In the previous article (Part 1), I had promised that I would show you the powerful of free resources as thesis reference. In the first post, I revealed how to get journal for free, in “PART 2”, I’ll keep revealing to get journal, even thesis for free. As a professor, student, or researcher, we will to surround ourselves with a good journal articles and thesis. They’re very important in class discussions, reports, case studies and thesis. While there are plenty of sources available to get journal articles, they are often costly. The cheapest can cost around $30. If we are researching our topic, it’s not really practical to pay $30 for each article. This post is going to show how to find free, yet high quality, journal articles. It’s important that we have a clear idea of our topic. What’s your study about? What are the keywords that you might use in order to find related literature review? Having the keywords ready can help you find what you need much faster.
The purpose of literature review:
- To summarize and evaluate the existing knowledge on a particular topic (Basic LR)
- To know what has been known or unknown/researched in order to identify the research gap.
- To uncover a research problem for further study (Advanced LR)
- To question the current state of knowledge about a topic in order to define an area for new research.
Having the keywords ready can help you find what you need much faster. Based on my experience, some relevant sites you may consider to get thesis for free:
- Find Open Access Dissertations and Theses. With PQDT Open, you can read the full text of open access dissertations and theses free of charge.
- Open Access Theses and Dissertations. OATD.org aims to be the best possible resource for finding open access graduate theses and dissertations published around the world. Metadata (information about the theses) comes from over 1100 colleges, universities, and research institutions. OATD currently indexes 4,241,103 theses and dissertations.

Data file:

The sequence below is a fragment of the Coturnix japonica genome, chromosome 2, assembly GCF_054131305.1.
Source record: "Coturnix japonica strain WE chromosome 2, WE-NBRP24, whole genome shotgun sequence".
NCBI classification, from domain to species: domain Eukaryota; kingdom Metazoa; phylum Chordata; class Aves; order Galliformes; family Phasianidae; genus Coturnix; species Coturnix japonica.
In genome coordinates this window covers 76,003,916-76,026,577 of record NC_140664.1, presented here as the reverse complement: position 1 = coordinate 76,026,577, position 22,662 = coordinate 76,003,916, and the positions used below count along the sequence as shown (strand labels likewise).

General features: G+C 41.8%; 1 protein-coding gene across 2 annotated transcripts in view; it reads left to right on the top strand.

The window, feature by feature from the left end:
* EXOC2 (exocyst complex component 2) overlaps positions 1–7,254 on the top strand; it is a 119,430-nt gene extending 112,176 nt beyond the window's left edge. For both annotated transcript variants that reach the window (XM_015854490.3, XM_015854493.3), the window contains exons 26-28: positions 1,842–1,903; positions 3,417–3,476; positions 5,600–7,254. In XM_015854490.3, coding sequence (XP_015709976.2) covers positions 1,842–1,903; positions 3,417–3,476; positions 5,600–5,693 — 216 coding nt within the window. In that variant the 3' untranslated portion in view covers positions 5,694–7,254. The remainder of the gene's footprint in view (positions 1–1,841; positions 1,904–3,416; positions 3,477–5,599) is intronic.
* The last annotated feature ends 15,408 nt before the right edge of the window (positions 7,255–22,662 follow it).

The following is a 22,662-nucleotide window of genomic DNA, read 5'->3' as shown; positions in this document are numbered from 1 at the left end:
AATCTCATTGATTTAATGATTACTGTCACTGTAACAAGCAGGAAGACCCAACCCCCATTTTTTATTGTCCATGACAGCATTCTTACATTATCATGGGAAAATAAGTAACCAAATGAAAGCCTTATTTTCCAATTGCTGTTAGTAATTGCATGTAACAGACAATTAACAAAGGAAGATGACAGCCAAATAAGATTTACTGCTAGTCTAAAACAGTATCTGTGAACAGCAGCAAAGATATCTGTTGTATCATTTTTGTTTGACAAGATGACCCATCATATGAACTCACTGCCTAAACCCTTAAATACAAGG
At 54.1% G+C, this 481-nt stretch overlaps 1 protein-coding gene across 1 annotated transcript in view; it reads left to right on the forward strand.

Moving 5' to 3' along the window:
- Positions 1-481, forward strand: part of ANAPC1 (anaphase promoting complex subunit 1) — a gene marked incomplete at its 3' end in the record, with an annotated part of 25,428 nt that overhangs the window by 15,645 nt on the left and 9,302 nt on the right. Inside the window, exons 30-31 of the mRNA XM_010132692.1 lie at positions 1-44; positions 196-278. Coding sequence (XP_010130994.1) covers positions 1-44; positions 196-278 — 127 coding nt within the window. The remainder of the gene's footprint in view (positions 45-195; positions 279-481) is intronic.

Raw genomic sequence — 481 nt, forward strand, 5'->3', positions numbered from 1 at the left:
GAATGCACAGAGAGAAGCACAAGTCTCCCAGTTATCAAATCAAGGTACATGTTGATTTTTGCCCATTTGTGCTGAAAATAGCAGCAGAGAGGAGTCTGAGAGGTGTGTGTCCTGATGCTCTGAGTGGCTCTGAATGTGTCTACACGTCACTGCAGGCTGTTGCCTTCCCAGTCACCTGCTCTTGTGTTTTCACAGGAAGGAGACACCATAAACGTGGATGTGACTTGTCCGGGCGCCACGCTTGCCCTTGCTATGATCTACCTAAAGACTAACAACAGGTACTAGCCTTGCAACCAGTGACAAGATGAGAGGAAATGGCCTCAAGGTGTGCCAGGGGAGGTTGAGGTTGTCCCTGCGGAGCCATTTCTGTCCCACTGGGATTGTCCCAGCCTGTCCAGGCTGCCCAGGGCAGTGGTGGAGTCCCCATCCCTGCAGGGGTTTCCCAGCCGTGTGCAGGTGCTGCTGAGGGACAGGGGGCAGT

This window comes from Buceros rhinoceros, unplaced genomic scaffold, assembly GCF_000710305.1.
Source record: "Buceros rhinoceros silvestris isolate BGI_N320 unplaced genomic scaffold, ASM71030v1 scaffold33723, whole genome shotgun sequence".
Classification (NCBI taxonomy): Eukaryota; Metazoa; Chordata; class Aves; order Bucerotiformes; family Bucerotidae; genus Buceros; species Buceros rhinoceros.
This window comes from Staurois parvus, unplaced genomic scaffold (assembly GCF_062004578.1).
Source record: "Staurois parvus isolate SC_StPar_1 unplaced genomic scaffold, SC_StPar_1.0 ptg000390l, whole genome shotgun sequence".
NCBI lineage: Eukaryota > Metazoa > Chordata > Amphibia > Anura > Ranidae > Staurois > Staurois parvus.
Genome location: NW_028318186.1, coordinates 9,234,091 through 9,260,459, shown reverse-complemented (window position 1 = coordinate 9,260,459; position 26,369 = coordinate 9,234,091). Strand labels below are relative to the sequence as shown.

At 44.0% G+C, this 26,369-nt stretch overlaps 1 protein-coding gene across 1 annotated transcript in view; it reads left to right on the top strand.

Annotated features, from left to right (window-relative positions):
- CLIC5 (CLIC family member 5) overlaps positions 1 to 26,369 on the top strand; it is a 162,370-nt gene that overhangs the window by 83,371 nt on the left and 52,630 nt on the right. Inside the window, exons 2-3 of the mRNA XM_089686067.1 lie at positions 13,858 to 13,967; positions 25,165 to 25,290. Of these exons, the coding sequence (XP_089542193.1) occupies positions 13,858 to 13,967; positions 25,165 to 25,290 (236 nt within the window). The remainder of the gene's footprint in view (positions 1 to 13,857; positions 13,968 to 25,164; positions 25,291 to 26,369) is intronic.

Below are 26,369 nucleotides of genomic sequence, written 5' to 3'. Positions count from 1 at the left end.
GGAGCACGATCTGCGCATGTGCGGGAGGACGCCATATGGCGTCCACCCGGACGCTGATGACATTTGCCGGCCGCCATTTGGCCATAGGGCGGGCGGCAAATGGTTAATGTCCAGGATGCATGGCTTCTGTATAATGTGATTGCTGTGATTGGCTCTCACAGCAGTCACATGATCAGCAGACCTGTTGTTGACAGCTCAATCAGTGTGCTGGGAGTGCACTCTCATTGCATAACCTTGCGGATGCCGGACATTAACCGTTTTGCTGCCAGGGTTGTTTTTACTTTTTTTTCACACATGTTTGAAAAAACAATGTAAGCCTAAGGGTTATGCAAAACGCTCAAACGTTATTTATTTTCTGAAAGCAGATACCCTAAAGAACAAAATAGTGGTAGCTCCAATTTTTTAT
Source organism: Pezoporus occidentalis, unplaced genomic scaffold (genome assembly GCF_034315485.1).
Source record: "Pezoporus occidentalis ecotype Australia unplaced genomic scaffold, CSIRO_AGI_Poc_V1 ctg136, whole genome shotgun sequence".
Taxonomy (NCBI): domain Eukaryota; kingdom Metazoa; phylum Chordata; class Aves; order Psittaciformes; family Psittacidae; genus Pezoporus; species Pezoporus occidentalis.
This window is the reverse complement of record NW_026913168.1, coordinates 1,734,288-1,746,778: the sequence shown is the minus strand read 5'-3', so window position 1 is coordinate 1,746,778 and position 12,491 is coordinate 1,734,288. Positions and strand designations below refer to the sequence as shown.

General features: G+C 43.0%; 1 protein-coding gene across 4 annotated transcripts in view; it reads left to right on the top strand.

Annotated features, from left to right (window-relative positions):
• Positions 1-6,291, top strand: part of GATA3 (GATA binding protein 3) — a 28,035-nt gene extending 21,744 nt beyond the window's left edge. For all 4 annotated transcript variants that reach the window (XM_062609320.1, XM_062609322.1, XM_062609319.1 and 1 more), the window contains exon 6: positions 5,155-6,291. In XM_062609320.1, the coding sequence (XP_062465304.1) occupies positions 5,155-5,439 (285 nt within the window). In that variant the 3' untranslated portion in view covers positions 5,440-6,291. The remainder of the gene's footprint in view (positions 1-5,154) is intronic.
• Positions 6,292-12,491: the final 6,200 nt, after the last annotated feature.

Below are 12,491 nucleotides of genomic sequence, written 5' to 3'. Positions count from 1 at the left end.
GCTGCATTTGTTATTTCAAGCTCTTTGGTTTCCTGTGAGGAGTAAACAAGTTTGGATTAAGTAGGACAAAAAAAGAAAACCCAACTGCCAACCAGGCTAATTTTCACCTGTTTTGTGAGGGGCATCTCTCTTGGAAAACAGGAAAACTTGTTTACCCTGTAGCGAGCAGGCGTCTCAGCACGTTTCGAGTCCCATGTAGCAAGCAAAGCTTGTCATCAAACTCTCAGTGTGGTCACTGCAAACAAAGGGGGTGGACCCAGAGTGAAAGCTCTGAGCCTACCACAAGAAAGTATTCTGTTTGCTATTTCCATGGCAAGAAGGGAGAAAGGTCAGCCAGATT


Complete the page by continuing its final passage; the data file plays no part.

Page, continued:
- JSTOR. JSTOR is part of ITHAKA, a not-for-profit organization helping the academic community use digital technologies to preserve the scholarly record and to advance research and teaching in sustainable ways.
- Google Books Downloader. Google Inc. has announced the launch of its new service: Google Books. Currently, you can purchase books (U.S. only) or download more than 3 million free books from anywhere in the world using this service.
- Mendeley. You can organize, read and annotate documents in one place, follow inspirational researchers and see what’s new, search and apply for science and technology jobs.
- Library Genesis. Based in Russia, this is the largest and longest running currently openly available collection.
- InfoMine. InfoMine provides comprehensive information on mining, the mining industry, mining technology and mineral exploration. InfoMine categories include mining news, mining jobs, mining equipment, mineral commodities, and professional development.
- Academic Index. A scholarly search engine and web directory for college students.
- Microsoft Academic. Microsoft Academic knows journal titles, conference names, and many research topics. Try these queries to understand the power of semantic search and unleash it yourself!
- Virtual LRC. A Google alternative safe search engine for students offering information and reference sites: art, social sciences, social issues, social problems, history, biography, magazines, newspapers, encyclopedias, science, math, chemistry, biology, and dictionaries.
- RefSeek. A web search engine for students and researchers that aims to make academic information easily accessible to everyone. RefSeek searches more than one billion documents, including web pages, books, encyclopedias, journals, and newspapers.
- iSeek. A targeted search engine for students, teachers, administrators, and caregivers.
- JURN. You can search millions of free academic articles, chapters and theses.
- Academia. A for-profit American social networking website for academics. The platform can be used to share papers, monitor their impact, and follow the research in a particular field. It was launched in September 2008, with 36 million unique visitors per month as of December 2017 and over 20 million uploaded texts.
- ResearchGate. A social networking site for scientists and researchers to share papers, ask and answer questions, and find collaborators.
Rahmad Kurniawan, ST., MIT.
– Lecturer in Informatics Engineering UIN Suska Riau.
– Researcher in Center for Artificial Intelligence Technology (CAIT), Universiti Kebangsaan Malaysia.